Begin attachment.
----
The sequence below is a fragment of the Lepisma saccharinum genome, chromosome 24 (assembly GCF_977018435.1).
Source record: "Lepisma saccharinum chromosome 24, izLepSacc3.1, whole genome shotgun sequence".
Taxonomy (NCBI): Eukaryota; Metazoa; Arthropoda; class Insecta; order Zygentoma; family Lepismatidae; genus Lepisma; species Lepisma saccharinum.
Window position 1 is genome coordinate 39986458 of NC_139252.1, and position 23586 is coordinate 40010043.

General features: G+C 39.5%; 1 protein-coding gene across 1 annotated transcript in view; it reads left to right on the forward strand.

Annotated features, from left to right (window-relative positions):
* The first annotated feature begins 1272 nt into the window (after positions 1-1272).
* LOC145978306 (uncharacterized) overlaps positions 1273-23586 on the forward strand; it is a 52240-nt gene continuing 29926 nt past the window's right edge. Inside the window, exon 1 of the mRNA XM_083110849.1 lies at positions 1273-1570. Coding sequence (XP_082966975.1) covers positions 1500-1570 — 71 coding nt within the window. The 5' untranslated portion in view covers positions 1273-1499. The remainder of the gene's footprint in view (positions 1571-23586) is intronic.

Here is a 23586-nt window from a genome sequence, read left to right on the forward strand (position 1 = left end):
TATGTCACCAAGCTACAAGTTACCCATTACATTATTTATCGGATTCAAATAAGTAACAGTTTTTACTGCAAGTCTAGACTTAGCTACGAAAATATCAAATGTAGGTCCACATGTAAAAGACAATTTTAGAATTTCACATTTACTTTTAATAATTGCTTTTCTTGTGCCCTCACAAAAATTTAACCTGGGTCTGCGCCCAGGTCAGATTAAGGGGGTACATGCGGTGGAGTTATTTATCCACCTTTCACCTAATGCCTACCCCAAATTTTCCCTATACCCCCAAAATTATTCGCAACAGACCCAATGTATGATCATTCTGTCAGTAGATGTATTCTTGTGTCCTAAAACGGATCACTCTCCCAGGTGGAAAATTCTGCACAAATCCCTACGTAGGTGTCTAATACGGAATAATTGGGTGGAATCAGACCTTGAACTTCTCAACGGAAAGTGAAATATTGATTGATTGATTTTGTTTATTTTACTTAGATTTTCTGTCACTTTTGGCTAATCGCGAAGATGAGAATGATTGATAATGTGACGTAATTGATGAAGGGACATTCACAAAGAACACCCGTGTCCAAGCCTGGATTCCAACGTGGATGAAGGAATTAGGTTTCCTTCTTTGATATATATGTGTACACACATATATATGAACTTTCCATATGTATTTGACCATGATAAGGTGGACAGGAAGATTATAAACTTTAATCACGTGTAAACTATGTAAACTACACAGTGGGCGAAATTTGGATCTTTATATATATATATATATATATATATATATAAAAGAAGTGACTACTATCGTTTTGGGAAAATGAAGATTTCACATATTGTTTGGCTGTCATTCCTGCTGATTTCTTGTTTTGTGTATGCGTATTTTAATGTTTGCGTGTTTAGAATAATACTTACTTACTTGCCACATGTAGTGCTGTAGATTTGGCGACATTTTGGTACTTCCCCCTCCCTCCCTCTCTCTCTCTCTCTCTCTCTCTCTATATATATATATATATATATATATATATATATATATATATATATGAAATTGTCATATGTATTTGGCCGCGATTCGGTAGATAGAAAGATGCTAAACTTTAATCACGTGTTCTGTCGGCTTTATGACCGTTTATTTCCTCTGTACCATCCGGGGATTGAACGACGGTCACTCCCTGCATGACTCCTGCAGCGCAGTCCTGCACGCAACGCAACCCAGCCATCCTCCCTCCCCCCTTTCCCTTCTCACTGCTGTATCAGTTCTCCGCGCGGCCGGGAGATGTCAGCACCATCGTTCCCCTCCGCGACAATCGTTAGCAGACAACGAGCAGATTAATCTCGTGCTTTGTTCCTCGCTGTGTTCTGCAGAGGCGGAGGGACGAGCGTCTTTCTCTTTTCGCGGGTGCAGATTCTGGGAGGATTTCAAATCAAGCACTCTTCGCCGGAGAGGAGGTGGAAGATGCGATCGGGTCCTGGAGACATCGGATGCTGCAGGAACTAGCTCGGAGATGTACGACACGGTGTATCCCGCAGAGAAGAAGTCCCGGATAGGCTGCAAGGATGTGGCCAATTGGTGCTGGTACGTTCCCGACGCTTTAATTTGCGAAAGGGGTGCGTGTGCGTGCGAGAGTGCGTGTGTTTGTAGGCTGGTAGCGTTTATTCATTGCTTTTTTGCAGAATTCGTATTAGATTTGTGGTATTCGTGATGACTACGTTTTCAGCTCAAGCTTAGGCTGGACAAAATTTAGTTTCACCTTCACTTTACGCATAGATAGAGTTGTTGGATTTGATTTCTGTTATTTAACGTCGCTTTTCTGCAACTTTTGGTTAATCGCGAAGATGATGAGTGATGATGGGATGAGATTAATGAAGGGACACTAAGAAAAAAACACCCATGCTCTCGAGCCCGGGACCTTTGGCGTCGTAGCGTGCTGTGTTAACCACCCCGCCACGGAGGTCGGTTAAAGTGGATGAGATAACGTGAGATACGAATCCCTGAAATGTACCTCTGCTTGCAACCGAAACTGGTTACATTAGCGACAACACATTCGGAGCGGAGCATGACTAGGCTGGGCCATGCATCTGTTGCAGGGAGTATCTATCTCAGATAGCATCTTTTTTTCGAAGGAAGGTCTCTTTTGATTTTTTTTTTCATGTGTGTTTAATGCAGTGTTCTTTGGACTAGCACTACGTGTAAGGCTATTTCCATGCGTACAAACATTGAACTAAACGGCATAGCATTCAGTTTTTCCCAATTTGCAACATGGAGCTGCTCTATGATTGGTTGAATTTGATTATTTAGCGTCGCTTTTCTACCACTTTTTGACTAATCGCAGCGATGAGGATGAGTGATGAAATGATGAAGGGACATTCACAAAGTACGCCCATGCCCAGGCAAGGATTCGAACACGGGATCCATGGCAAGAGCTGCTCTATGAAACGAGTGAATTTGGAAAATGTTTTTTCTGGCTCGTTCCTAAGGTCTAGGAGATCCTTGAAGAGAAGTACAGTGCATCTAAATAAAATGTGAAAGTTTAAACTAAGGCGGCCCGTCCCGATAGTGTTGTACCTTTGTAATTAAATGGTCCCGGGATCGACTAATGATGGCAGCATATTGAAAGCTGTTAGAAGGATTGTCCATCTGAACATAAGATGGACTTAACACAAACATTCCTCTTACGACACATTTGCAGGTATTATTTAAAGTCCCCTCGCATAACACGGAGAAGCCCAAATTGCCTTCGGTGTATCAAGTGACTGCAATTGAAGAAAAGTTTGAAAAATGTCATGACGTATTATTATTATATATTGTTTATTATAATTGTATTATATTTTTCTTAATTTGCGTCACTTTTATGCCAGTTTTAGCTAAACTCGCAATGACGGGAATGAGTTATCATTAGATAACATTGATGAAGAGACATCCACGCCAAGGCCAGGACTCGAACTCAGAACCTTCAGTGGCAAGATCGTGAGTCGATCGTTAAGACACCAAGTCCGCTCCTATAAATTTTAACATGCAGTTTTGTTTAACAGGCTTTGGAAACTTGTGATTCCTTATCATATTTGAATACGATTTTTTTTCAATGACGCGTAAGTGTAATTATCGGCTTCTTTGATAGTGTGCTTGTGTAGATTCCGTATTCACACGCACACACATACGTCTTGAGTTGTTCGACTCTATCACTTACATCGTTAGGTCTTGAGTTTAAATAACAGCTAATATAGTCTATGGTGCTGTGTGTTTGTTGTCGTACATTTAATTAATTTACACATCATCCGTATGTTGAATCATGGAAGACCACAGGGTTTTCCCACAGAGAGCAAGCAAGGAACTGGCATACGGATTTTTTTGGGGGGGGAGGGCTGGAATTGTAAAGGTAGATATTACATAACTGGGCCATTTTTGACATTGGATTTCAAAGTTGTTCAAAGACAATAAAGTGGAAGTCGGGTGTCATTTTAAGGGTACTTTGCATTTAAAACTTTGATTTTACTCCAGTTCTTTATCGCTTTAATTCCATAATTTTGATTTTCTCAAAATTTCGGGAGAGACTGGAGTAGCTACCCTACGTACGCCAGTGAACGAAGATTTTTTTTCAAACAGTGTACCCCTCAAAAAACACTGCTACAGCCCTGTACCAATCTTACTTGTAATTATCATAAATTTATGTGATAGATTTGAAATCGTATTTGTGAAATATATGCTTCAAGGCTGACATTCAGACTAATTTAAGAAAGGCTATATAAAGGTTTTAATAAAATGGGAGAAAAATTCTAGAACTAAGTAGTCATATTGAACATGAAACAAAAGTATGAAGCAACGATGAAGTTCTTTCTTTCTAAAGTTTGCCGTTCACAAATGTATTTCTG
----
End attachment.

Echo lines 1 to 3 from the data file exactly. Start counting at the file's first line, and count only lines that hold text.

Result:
The sequence below is a fragment of the Lepisma saccharinum genome, chromosome 24 (assembly GCF_977018435.1).
Source record: "Lepisma saccharinum chromosome 24, izLepSacc3.1, whole genome shotgun sequence".
Taxonomy (NCBI): Eukaryota; Metazoa; Arthropoda; class Insecta; order Zygentoma; family Lepismatidae; genus Lepisma; species Lepisma saccharinum.